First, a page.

SH1 ranking could have funding toll

Stephen Woodhead
Stephen Woodhead
Funding for state highway transport projects within Otago and Southland could be compromised by a decision to rank State Highway 1 between Dunedin and Invercargill in a secondary tier of nationally important routes.

Otago Regional Council chairman Stephen Woodhead has criticised the New Zealand Transport Agency for its refusal to include the Dunedin-Invercargill section of the state highway in the national strategic roading network, instead ranking it as "regionally strategic".

SH1 from Dunedin and north through to Picton is the only South Island route within the top "nationally strategic" tier.

Seven roads are ranked by NZTA as "nationally important".

The only South Island route on that list is the Christchurch motorway.

The regional council recently made a submission to the NZTA, as part of its highway classification proposal, which called for greater recognition of SH1 between the two southern cities, Mr Woodhead said.

"It is disappointing that NZTA has not seen fit to recognise the significance of the Dunedin-Invercargill route ... When the funding cake is split up, this route will be classified as one of lower priority," he said.

The route was of vital importance to not only the Otago and Southland economies, but also the national economy, he added.

It was the primary route for freight traffic travelling from Southland and South Otago to Port Otago, and it was also a significant tourist route.

NZTA southern regional director Jim Harland could not be contacted last night. Secondary senior managers within the agency declined to comment about why the state highway had missed out on being considered as a "nationally strategic" route.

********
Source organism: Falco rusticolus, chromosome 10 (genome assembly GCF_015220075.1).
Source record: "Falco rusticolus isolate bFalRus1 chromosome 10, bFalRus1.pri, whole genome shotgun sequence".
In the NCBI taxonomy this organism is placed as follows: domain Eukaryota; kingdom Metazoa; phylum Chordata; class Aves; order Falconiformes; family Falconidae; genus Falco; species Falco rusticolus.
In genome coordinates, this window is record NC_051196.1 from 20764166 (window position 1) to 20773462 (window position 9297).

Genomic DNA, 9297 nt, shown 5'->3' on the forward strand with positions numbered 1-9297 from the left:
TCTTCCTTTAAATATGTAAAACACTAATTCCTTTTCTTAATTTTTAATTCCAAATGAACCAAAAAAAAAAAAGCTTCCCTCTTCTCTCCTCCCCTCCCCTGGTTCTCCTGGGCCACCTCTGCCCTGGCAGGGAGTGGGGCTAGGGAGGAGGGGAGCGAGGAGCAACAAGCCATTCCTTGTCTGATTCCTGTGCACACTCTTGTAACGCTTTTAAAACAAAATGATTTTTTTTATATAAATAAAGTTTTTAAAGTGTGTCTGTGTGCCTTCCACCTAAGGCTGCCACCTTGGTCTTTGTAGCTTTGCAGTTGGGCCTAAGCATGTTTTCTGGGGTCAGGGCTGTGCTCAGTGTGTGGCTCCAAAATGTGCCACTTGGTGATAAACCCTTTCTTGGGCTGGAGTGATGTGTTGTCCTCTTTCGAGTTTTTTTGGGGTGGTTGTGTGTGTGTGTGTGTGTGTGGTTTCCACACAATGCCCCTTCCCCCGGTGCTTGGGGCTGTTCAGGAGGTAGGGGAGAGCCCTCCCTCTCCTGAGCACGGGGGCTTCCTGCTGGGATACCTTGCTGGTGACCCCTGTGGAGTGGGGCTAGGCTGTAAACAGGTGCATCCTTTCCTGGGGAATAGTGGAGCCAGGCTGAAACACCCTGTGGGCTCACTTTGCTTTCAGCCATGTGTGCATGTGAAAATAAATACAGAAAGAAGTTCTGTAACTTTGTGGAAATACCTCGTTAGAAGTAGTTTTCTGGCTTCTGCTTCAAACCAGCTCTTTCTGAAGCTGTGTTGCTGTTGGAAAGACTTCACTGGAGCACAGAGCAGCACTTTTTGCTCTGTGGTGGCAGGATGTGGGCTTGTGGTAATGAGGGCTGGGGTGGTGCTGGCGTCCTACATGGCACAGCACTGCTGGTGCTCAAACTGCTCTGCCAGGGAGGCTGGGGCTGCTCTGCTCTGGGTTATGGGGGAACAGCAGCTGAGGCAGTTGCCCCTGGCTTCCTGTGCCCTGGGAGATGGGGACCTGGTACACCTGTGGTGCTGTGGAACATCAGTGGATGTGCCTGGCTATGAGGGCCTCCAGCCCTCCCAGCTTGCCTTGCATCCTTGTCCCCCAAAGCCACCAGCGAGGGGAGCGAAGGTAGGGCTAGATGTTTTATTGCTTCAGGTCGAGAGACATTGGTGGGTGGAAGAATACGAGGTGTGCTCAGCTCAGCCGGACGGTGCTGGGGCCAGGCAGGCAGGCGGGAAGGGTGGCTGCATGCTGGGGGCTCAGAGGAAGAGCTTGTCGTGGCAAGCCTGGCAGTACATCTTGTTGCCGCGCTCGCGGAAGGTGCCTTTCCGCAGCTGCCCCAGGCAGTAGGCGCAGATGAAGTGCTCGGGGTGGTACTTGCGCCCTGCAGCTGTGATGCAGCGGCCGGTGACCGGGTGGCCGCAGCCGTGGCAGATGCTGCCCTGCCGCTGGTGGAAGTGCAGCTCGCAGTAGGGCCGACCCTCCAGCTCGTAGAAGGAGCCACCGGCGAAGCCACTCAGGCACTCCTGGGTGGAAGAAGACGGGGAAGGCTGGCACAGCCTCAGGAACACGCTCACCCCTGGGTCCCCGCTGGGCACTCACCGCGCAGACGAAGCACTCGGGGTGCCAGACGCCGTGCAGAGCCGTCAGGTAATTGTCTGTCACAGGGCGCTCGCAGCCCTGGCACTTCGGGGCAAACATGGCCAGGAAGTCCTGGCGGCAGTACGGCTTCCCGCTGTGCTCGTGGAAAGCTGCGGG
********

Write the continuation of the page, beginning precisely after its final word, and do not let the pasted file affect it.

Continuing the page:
SH78, a short stretch of highway between SH1 through Timaru and the town's port, is the only section of South Island highway to be reclassified from "regionally strategic" to the "nationally strategic" tier.

"Since NZTA is using this process to provide direction for managing the state highway network during the next 30 years, I would hope it is not too late for them to reconsider the strategic value and status of this vital southern roading link," Mr Woodhead said.



Add a Comment



Our journalists are your neighbours

We are the South's eyes and ears in crucial council meetings, at court hearings, on the sidelines of sporting events and on the frontline of breaking news.

As our region faces uncharted waters in the wake of a global pandemic, Otago Daily Times continues to bring you local stories that matter.

We employ local journalists and photographers to tell your stories, as other outlets cut local coverage in favour of stories told out of Auckland, Wellington and Christchurch.

You can help us continue to bring you local news you can trust by becoming a supporter.

Become a Supporter